Oral appliances that treat snoring and obstructive sleep apnea are small plastic devices, worn in the mouth, similar to orthodontic retainers or sports mouthguards. Oral appliance therapy involves the selection, design, fitting and use of a specially designed oral appliance that, when worn during sleep, maintains an opened, unobstructed airway in the throat.
Currently, there are over 40 different types of oral appliance available. Oral appliances may be used alone or in combination with other means of treating OSA, including general health and weight management, surgery or nasal continuous air pressure (CPAP).
Teeth Gringing & Clenching
Do you clench or grind your teeth?
Approximately 44 million Americans suffer from chronic teeth grinding and clenching, a condition called bruxism, which often results in tooth damage. Many people are unaware that they are grinding their teeth because it most often happens while they sleep. They may wake with a headache, toothache, earache or sore muscles of the jaw and head region. But often, the condition goes undetected until the affected individual is alerted by a family member or by a dentist who notices symptoms..
What is Bruxism?
Bruxism affects men, women and children and can develop at any age. Three out of 10 kids grind or clench their teeth usually before the age of 5. Although the exact causes of bruxism are not well documented, several factors are involved. With children, the condition can be a response to jaw growth, losing or getting new teeth, ailments such as allergies or ear infections, malocclusion or airway obstruction. In children as well as adults, stress often contributes to bruxism. Other factors include sleeping problems, an abnormal bite or a collapsed bite and airway due to missing teeth.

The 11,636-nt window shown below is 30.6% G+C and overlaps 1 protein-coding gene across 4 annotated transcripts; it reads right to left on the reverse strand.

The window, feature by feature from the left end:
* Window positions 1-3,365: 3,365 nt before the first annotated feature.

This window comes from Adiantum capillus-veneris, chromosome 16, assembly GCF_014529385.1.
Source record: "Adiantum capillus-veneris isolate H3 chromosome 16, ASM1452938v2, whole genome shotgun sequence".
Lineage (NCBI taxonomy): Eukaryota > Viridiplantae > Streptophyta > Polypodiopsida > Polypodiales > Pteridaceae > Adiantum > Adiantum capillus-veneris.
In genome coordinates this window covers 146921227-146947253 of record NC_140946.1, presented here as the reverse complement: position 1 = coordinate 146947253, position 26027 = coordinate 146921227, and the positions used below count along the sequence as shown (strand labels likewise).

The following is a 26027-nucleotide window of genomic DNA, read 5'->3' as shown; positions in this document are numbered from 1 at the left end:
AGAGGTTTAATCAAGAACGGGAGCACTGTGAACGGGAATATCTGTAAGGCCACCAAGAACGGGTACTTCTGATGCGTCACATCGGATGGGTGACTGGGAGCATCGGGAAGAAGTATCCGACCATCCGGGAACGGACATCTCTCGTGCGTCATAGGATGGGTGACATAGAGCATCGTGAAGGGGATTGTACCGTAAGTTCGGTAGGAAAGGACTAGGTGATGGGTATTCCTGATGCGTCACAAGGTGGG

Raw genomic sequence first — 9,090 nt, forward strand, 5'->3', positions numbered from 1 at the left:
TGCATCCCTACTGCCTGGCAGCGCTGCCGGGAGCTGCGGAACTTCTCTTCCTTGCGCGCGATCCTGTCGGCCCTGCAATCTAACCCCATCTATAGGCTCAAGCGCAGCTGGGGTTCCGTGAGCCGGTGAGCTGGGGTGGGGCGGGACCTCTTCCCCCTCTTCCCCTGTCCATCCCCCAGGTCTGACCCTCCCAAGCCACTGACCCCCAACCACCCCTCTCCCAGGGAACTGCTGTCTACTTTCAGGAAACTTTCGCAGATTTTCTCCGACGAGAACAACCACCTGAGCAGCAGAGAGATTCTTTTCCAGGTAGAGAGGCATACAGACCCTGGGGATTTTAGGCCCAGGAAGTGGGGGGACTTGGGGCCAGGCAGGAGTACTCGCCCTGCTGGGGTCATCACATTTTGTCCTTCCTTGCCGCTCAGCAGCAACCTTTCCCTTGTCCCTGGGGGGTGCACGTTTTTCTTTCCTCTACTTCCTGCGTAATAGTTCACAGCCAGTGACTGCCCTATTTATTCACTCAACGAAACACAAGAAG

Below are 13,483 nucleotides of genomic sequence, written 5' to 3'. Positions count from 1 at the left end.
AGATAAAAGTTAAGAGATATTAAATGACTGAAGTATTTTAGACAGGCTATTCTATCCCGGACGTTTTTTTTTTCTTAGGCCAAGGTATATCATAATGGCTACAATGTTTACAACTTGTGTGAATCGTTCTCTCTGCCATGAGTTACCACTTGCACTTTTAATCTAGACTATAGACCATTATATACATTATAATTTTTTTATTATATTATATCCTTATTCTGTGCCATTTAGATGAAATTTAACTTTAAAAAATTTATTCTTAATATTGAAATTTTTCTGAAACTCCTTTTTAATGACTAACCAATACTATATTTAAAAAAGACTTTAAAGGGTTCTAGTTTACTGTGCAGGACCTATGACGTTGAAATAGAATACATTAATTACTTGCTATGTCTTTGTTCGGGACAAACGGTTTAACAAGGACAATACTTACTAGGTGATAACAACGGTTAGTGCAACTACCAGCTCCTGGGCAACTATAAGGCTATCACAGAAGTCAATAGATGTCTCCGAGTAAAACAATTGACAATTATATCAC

Effects of Bruxism:
In rare cases, bruxism does not cause any damage. But if the grinding is severe and frequent, it can result in worn down tooth enamel, chipped teeth, abractions (pictured above), increase in temperature sensitivity, erosion of gums and supporting bones, breakage of fillings or other dental work, TMJ dysfunction, and muscle tension in the face, head and shoulder regions. All of which have a negative impact on the appearance of the patients smile.
Diagnosis and treatment:
At Contemporary Family Dentistry, one of our areas of expertise is in the diagnosis and treatment of bruxism. Regular dental checkups are important to detect damage in the early stages. We can diagnose and treat irregular wear on teeth and determine the source of the facial pain that may result from bruxism.
Based on the examination and diagnosis, one or more treatments may be recommended. A custom-made appliance can be worn while sleeping. Designed to fit your teeth, the custom-made appliance is a small, simple device that fits securely and comfortably on your upper teeth or lower front teeth and prevents contact between the upper and lower molars. Other treatments may involve reducing high spots on the teeth to even the bite or possibly reshaping the biting surfaces with inlays or crowns. In some cases of daytime bruxism, a small appliance that fits the lower front teeth is also necessary.
Obstructive Sleep Apnea
Sleep is interwoven with every facet of our health and well-being, our moods and behavior, energy and emotions, marriages, jobs, our very sanity and happiness. There are over 80 known sleep disorders that occur due to stress, health conditions and other factors. Today, with dentistrys new knowledge and diagnostic skills, many times we can provide assistance for the snoring or sleep apnea patient. Working together with the pulmonologist or sleep doctor and other health care professionals brings effective team management to the patient to minimize or correct the problem.